Consolidation or Topping Pattern?
From a technical perspective, the recent trading range in the US stock market is not really telling us much about what to expect next. It is possible to regard it as a drawn-out consolidation pattern prior to a renewed surge, but it is just as likely that it is in fact a distribution pattern.
We have discussed the sentiment backdrop a number of times recently. Although the public exuberance that was visible in 2000 is largely absent, virtually every other measure of sentiment, whether in terms of positioning, surveys or of the anecdotal variety, seems stretched like rarely before. In many ways it is the exact opposite of what was seen near the 2009 lows. Anecdotal evidence includes items like the stock market valuation accorded to a company that owns four mobile grilled cheese dispensers in the OTC market (a cool $100m.), which is discussed in more detail by Barry Ritholtz here.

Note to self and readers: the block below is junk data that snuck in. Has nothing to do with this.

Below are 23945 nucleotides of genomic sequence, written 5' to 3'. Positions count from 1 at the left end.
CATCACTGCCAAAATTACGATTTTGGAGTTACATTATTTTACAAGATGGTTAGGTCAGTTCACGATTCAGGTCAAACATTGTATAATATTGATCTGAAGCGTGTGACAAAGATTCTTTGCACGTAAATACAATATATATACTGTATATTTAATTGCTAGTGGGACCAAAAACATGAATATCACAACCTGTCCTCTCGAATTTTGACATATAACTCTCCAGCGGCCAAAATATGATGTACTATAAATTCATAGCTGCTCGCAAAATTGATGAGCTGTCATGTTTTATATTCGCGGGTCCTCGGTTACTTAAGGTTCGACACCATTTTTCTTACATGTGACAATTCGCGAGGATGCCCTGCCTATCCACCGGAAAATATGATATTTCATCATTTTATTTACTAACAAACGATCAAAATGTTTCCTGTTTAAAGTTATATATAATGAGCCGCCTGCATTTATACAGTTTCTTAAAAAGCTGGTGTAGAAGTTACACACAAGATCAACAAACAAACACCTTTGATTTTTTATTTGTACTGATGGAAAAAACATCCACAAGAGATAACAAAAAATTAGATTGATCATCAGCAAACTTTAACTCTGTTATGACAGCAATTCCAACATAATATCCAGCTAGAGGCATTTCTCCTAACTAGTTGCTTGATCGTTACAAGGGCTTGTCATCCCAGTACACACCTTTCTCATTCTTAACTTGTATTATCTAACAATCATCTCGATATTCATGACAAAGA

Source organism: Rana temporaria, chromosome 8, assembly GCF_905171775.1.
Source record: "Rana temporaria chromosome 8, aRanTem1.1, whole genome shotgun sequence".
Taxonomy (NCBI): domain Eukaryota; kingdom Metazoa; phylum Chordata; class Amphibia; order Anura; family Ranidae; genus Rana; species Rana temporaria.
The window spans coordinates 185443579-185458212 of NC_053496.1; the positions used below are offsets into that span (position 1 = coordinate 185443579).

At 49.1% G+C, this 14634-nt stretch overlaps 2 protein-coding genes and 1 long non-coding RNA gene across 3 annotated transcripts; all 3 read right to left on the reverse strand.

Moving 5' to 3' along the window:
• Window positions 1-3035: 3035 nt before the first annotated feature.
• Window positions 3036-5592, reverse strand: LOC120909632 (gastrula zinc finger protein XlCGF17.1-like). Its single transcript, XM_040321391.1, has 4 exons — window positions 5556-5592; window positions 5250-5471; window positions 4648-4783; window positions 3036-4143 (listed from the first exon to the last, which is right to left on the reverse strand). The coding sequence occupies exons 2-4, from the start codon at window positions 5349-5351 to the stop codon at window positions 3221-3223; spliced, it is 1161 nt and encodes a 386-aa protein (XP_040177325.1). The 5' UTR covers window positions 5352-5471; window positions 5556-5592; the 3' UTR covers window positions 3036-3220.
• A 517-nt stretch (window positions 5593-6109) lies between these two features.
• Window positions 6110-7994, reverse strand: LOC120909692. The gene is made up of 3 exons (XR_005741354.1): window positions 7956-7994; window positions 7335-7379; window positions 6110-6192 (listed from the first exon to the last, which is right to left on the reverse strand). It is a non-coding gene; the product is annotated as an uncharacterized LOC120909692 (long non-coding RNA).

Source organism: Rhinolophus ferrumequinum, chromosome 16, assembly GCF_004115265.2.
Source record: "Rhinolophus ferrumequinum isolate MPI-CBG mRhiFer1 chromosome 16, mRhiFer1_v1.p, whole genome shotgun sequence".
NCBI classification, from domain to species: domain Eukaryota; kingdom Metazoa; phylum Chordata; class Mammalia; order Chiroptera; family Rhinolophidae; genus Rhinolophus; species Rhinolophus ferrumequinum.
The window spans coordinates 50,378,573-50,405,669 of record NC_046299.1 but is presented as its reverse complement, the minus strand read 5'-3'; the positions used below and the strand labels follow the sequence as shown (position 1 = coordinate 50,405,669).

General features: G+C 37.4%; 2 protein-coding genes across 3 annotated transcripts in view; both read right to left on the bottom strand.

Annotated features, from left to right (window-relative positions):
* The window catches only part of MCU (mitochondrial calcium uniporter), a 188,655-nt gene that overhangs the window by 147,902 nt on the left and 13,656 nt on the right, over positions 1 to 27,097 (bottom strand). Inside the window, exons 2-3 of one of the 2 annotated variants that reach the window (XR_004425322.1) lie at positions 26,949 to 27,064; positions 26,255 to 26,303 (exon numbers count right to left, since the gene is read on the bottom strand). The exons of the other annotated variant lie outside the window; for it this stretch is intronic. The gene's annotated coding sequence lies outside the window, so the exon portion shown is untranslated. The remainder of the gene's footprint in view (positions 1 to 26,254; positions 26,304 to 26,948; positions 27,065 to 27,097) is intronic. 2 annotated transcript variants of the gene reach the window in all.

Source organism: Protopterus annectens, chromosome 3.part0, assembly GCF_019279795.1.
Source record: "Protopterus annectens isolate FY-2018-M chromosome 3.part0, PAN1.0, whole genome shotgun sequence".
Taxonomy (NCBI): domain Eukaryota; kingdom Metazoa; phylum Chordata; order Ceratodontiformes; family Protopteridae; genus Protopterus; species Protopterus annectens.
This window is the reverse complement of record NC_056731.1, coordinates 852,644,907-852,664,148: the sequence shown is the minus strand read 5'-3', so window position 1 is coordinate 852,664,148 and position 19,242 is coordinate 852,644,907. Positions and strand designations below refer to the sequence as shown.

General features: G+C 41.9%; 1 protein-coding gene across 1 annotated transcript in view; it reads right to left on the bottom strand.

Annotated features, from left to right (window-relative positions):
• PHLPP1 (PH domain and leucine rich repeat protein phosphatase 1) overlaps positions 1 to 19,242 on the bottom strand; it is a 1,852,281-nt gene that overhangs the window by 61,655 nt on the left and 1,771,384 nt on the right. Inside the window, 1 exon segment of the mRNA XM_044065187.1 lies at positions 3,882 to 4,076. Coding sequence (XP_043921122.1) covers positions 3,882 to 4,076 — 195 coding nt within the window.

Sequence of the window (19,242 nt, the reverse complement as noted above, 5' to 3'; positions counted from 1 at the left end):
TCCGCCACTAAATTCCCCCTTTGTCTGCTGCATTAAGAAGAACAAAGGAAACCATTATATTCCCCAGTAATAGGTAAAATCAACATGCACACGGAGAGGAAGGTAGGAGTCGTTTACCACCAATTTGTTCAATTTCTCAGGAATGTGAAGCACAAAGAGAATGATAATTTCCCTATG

However, sentiment data have looked quite stretched for more than a year already (although they have reached their greatest extremes to date late last year and early this year). This hasn’t kept the market from advancing, but there may be some information in the fact that sentiment has not (at least not yet) turned cautious in the course of the recent trading range. From experience, trading ranges that are destined to be resolved by upside breakouts tend to involve a deterioration in bullish sentiment.
Today we want to briefly look at trend uniformity and a few other simple technical data points though. It should be noted ahead of this exercise that since the market remains quite close to its highs, there are of course quite a few sectors and individual stocks that continue to look technically strong at the current juncture. The breakdown in energy stocks due to falling oil prices has gone hand in hand with a revival of sectors that looked weak previously, such as consumer discretionary stocks.